NAME: Trish Brown
DATE OF BIRTH: 2/4/1971

ABOUT ME:  I grew up in a loving, family oriented environment.  After high school, I started working in office administration and progressed in this area in various roles in industries such as finance, mining and construction.  After my 2012 primary diagnosis I returned to the workforce 3 days a week for a local Podiatry/Physiotherapy practice and loved my job. Since my secondary diagnosis in April 2015 I have not worked due to chemotherapy challenges.  I have started on another type of chemo (oral) recently and hope that the side effects aren’t too bad as I would really like to go back to work in some capacity.  My employers have been wonderfully understanding of my situation and have said that when I’m ready, they will be able to accommodate my coming back to work for whatever hours per week I can manage.  Since my secondary diagnosis my goal has always been to get back to work.  It’s hard to get my head around the fact that I’m going to be on some kind of treatment for the rest of my life but I am getting used to it.  Although I will never feel “well” again, I feel like I’m coming to terms with everything.  My goal of getting back to work is getting closer.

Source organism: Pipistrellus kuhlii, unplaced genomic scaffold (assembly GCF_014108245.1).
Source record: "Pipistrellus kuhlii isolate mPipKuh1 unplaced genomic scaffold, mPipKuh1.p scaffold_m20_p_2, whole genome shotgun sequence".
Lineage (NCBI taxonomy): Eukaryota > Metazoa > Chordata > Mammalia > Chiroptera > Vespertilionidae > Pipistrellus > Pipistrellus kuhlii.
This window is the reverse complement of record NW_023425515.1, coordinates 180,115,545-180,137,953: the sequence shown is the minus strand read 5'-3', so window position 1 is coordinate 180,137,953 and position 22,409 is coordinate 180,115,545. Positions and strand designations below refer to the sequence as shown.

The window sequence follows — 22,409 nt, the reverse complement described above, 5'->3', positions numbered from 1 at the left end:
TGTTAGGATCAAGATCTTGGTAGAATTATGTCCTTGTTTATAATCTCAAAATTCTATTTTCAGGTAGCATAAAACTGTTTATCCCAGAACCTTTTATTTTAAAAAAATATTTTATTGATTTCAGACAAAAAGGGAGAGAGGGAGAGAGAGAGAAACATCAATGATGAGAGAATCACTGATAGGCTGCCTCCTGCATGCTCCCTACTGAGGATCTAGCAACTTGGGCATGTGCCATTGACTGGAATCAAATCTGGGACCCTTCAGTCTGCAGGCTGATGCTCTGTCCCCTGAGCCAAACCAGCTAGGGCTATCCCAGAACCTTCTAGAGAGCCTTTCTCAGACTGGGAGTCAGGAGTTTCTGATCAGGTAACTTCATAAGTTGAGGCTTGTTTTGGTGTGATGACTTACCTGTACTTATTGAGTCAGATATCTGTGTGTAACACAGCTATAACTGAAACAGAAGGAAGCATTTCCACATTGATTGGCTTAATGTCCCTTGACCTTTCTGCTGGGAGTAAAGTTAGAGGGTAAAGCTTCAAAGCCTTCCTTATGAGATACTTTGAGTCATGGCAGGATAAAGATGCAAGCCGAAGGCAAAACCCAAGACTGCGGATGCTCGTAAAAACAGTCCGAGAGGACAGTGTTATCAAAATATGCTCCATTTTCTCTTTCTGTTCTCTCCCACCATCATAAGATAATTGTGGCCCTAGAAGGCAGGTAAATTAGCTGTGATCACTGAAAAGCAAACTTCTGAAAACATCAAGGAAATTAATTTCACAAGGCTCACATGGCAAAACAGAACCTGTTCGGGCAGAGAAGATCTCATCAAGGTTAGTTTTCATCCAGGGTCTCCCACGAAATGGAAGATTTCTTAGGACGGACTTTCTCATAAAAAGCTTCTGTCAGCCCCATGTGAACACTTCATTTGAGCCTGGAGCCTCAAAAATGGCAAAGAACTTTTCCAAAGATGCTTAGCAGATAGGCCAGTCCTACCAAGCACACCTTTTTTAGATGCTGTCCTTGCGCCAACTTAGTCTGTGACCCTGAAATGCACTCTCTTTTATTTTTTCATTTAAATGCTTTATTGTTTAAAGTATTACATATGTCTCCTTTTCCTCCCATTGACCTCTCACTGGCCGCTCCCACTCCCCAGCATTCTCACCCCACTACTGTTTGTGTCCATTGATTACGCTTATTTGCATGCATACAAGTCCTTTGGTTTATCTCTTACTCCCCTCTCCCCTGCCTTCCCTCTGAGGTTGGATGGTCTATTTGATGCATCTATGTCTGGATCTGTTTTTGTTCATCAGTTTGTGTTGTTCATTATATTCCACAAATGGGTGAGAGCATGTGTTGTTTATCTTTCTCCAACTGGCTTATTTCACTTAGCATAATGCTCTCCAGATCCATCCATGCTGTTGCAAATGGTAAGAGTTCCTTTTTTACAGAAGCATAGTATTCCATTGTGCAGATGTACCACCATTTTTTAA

ABOUT MY FAMILY:  I am a married mother of 2.  My husband is extremely supportive of me in every way.  We have a daughter (24) and a son (12).  They are so strong and very thoughtful and understanding of me.  Our daughter has moved back home to be around for support.  It’s been a big adjustment for everyone.  I was the one to be in control of what went on at home ie, shopping, cooking, cleaning etc.  That has shifted as I am unable to do anything physical and am sometimes too tired to cook.  I’m really proud of my family, they’ve really stepped up and rallied around.  I am also fortunate to have support from my extended family and friends.  In some ways this diagnosis has been positive (brings out the best in people).  I’m not going to lie though… some ways this diagnosis has been dreadful.  Getting used to the “new me” isn’t easy.  Coming to terms with the fact that I have a pain management team from palliative care isn’t easy.  Just having the words “palliative care team” in relation to myself isn’t easy.  Realising that my treatment isn’t going to end, ever, was really hard for me to accept.  Grieving for the life I once had and working out how to exist in this new life is an ongoing battle for me.  Knowing that my relationship with my husband is changed forever is confronting.

Becoming a member of this group has been really helpful for me.  It’s comforting to know that there is somewhere that I can come and discuss concerns, fears, medications, treatments etc.  I have formed friendships here that only other members can understand the importance of.  When I talk of the positives that have come from this disease, joining this group is definitely one of them.